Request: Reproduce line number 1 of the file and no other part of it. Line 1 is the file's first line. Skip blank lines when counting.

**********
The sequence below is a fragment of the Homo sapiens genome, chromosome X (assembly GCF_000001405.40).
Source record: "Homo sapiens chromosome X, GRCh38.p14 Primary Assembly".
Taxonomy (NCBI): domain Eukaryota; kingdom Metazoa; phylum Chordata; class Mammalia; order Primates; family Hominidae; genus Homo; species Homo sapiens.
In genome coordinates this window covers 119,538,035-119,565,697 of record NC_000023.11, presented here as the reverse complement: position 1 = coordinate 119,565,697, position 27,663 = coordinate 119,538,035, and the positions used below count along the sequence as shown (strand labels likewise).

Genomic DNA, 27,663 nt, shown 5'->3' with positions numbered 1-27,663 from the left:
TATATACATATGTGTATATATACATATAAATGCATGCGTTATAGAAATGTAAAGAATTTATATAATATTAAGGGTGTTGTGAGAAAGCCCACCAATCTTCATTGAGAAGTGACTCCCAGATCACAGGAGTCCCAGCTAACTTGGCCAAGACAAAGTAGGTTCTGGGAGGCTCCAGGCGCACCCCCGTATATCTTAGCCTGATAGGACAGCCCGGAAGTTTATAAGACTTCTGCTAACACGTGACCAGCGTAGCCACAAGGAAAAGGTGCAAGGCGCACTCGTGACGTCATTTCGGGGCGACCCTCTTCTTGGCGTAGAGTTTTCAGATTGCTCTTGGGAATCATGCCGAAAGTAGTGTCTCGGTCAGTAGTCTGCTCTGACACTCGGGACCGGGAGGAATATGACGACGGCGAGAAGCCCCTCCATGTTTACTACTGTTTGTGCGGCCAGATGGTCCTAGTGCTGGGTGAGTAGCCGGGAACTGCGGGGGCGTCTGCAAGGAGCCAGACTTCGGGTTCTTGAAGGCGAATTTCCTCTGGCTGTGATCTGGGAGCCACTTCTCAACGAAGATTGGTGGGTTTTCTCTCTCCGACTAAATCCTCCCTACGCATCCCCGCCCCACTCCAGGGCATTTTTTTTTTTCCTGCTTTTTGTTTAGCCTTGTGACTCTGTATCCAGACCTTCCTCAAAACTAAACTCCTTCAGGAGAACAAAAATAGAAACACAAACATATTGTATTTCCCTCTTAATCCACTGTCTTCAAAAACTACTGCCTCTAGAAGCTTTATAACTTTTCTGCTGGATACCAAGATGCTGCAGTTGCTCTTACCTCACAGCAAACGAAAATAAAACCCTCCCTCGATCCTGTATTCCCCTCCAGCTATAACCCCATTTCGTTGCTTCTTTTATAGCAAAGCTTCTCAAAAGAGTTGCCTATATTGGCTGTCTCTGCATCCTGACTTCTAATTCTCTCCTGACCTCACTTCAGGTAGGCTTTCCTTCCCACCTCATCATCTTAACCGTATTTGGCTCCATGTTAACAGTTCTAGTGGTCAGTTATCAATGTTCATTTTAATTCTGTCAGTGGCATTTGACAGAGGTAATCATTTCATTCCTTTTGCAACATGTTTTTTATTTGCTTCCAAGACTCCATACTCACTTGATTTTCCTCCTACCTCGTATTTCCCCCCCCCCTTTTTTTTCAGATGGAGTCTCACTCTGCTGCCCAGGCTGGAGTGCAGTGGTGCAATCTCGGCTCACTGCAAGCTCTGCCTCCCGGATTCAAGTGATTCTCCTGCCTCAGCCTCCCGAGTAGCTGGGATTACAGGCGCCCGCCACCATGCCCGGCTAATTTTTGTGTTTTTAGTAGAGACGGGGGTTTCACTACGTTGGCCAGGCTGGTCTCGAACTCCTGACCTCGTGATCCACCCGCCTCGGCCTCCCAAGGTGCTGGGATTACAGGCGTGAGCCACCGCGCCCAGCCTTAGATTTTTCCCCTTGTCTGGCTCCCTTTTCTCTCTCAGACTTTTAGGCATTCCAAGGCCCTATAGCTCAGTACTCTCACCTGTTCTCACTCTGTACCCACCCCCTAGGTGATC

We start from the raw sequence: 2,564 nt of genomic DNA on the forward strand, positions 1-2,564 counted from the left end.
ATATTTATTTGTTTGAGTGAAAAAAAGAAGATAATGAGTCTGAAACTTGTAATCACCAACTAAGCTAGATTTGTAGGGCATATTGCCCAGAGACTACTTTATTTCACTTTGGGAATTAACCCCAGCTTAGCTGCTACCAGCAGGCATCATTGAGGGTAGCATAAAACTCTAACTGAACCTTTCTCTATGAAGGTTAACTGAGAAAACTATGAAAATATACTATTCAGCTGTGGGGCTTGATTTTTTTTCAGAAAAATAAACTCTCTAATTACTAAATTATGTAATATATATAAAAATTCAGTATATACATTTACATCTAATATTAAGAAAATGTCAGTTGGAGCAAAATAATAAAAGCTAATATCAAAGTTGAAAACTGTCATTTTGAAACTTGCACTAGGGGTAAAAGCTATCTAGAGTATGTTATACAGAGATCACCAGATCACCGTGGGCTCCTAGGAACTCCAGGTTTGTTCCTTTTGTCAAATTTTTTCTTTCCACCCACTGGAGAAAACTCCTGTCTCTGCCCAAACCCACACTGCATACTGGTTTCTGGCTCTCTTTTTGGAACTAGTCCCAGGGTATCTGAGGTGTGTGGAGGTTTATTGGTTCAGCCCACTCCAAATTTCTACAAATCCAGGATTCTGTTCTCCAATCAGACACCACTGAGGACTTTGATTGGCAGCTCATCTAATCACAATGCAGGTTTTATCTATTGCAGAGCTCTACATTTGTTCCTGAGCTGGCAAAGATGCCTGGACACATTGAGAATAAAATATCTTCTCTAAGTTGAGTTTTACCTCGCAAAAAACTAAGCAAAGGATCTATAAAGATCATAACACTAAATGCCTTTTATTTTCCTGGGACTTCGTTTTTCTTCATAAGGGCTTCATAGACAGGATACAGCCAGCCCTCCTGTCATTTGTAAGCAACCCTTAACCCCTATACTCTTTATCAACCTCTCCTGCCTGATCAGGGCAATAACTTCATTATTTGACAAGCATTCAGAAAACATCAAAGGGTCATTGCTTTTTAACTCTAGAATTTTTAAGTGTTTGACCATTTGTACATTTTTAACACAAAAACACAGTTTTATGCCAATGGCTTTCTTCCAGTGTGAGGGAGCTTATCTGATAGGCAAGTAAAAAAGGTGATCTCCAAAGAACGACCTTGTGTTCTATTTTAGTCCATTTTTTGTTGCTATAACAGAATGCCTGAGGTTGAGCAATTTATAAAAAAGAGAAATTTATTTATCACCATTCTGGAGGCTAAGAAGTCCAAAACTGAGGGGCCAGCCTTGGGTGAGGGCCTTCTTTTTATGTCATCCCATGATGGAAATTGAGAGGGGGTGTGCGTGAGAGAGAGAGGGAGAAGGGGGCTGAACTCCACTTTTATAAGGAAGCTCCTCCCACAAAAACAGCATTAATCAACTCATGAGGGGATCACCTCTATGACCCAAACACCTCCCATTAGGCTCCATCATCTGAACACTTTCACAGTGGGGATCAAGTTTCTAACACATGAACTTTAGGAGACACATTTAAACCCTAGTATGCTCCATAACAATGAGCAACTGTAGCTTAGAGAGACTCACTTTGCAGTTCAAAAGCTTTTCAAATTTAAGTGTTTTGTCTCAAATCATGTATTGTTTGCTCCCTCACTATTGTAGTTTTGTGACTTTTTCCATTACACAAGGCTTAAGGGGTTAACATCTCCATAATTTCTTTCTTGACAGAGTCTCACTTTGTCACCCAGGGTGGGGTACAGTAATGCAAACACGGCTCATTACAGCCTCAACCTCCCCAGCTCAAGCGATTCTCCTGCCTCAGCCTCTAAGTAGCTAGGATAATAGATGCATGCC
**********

The sequence below is a fragment of the Homo sapiens genome, chromosome X (assembly GCF_000001405.40).